Foncie, to my knowledge, never crossed the bridge or took the ferry to North Vancouver—at least not for his work, but he did capture many of our most colourful citizens. A street photographer who worked mostly on Hastings and Granville Streets, he photographed people out shopping, going to a show, or on their way to work.
It’s estimated that he created over 15 million images with his home made camera.
Janet Turner, archivist at the North Vancouver Museum and Archives watched a documentary about him on the Knowledge Network, and then found more and more Foncie photos popping up in the collection and in donations.
She has curated a small exhibition at the Community History Centre in Lynn Valley.
Foncie photos aren’t dated unless the recipient writes on the back, so the time period is mostly a good guess, but that’s part of the fun.
There’s a photo of Dorothy Lynas, namesake of the school at Indian River.
Another shows Gertie Wepsala, who Janet tells me was a Canadian Olympic Ski Champion. She married Al Beaton, who has a place in the Sports Hall of Fame as a member of the Canadian Olympic Basketball team in 1940 and 1941. Al helped develop Grouse Mountain Resorts and built the world’s first double chairlift from the top of Skyline Drive, and later managed Grouse Mountain. Both he and Gertie qualified for the Olympics, but the games were cancelled during the war years, and the couple didn’t compete.
There’s a photo of the three Fromme sisters—Vera, Julia and Margaret—spending a day on the town; one of a young Walter Draycott, and another of his friend Tom Menzies, the curator at the Museum of Vancouver in the ‘40s.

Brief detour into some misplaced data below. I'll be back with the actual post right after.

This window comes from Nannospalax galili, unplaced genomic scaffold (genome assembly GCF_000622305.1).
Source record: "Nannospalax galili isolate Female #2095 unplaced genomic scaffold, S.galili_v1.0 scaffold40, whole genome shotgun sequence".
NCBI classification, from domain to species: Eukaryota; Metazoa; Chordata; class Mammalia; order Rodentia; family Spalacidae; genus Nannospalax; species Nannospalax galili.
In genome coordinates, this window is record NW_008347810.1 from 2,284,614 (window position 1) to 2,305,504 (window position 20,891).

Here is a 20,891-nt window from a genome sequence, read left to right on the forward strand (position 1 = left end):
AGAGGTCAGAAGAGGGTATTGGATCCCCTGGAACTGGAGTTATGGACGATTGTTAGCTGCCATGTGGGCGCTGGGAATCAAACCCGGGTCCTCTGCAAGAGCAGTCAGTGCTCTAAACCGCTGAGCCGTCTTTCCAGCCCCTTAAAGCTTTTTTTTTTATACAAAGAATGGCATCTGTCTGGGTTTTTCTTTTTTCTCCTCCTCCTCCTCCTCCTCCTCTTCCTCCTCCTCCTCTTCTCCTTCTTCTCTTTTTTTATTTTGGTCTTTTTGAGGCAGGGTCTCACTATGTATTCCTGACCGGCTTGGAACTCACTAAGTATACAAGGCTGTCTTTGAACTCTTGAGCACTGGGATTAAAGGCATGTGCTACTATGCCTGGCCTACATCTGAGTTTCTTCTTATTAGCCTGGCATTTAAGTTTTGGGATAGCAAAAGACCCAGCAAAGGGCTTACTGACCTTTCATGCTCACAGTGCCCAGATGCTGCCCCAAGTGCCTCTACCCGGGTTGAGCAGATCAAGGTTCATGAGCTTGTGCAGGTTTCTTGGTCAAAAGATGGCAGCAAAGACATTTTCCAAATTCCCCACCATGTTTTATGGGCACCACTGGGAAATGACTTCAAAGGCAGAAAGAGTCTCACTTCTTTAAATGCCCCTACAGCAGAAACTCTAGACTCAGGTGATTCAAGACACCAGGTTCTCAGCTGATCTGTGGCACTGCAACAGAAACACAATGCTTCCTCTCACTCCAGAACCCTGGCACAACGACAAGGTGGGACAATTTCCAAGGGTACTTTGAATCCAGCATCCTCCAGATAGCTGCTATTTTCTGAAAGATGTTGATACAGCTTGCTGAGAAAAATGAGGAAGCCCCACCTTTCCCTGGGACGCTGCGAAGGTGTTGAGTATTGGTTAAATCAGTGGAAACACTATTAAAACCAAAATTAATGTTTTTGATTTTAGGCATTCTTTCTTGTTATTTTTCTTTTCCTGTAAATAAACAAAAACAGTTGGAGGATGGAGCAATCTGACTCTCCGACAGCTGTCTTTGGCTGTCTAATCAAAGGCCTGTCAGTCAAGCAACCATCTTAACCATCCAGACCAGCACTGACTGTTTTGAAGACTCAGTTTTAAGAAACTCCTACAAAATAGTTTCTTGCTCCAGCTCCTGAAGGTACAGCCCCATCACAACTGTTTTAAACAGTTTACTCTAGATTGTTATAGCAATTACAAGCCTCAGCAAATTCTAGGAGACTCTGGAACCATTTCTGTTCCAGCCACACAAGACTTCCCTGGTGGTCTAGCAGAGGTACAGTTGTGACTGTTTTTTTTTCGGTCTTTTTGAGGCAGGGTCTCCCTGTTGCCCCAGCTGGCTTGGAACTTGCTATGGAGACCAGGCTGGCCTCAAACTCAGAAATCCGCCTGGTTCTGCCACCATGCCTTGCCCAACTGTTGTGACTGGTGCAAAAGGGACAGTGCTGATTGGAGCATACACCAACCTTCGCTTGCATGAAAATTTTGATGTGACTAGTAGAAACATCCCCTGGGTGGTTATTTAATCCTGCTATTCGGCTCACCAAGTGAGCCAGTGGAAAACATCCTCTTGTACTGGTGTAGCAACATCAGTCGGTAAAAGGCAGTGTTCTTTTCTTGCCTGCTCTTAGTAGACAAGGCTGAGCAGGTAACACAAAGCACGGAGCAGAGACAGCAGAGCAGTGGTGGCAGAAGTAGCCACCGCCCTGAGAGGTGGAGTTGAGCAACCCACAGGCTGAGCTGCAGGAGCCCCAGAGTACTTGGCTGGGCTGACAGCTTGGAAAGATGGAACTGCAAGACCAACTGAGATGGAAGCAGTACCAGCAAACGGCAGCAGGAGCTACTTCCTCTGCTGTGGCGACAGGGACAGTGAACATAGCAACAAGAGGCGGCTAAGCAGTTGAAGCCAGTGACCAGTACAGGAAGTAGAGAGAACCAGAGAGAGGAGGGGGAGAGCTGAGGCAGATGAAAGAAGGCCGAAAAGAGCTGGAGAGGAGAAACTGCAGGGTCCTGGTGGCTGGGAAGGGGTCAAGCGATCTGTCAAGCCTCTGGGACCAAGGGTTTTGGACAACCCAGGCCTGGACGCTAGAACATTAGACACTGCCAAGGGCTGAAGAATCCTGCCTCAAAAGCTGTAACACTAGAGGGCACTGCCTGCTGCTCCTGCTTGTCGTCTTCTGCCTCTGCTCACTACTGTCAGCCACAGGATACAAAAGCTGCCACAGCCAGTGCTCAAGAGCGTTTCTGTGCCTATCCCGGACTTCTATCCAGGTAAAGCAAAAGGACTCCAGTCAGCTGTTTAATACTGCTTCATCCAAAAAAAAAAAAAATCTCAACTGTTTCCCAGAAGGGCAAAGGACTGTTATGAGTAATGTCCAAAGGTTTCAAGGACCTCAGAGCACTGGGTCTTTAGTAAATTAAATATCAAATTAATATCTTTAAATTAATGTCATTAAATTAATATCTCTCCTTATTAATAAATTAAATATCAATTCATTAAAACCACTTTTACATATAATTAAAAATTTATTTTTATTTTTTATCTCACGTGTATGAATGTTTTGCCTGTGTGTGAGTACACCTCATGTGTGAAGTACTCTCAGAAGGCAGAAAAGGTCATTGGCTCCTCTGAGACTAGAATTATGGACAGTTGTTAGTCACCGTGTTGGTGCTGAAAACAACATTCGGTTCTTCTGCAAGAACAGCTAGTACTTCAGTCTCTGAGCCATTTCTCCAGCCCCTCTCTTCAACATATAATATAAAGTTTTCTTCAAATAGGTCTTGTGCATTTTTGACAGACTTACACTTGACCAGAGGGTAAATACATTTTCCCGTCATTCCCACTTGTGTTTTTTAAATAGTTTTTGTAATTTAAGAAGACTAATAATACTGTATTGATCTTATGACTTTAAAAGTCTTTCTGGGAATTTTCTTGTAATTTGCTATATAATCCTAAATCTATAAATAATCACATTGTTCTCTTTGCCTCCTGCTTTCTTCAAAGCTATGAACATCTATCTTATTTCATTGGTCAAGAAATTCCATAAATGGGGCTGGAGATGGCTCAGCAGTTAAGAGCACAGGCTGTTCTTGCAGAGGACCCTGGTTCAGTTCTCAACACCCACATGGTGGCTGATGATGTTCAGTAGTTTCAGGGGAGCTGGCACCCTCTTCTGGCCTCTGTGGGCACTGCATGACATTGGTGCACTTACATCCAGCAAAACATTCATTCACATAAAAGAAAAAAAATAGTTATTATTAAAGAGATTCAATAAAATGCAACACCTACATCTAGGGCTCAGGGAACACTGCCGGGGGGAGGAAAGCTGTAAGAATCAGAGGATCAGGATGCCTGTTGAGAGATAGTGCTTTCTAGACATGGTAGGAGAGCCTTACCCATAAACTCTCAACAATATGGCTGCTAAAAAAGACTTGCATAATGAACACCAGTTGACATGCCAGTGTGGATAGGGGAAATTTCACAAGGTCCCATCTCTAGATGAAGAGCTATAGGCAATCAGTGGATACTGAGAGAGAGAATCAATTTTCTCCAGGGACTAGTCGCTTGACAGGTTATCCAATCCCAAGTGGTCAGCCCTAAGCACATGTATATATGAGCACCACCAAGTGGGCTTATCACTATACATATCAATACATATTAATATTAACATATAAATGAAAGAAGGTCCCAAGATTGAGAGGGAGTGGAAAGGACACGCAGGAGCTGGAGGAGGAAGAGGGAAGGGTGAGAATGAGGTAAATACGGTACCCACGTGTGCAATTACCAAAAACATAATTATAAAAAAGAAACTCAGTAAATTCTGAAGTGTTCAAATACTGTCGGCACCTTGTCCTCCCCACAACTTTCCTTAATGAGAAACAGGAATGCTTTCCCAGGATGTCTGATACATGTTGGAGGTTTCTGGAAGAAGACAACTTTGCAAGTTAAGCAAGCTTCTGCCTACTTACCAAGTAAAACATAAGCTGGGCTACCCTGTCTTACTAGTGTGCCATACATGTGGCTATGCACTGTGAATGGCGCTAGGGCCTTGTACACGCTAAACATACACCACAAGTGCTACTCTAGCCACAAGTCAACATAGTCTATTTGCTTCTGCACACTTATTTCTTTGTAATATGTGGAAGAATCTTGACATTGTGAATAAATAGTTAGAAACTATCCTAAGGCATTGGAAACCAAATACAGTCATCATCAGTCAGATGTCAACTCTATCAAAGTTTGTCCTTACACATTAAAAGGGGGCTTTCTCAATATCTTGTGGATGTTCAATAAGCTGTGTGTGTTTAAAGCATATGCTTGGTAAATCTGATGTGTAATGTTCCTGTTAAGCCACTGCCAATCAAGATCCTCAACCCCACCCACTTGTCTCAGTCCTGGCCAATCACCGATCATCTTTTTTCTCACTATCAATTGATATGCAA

Like the Fromme family, Draycott was a North Vancouver pioneer, he has a street named after him, and his statue sits in the little square at the corner of Lynn Valley Road and Mountain Highway.
Marie Desimone, a shipyard worker at Burrard Dry Dock is captured on the way to catch the ferry to work.
There’s Bette Booth with her husband Bob, an architect who built his own West Coast modern home near Capilano River and worked on both the Burrard Dry Dock and Westminster Abbey in Mission.
And Jack Cash, a prolific photographer himself, and son of the formidable Gwen Cash, who appears in Sensational Victoria, is shown in a photo with his oldest son and wife Aileen (Binns).
And, there is a photo of Eva with her sister Jennie Conroy, taken shortly before Jennie’s murder in 1944.
When Foncie retired in November of 1979 he told a Province reporter that when he started as a 20-year-old back in 1934 there were six companies in Vancouver. Street photography, he said, really started to take off during the war. “At one time, I was taking 4,000 to 5,000 pictures every day,” he told the reporter.
Millions of photos were thrown out. “I’d keep them for a year, then throw them out. I realize now I should have saved them but it’s too late.”
Foncie Pulice died in 2003 at the age of 88.
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